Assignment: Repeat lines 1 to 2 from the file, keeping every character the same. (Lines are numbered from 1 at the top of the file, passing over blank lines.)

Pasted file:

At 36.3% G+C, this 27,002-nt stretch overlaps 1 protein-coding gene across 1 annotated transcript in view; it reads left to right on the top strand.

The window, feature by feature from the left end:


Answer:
At 36.3% G+C, this 27,002-nt stretch overlaps 1 protein-coding gene across 1 annotated transcript in view; it reads left to right on the top strand.

The window, feature by feature from the left end: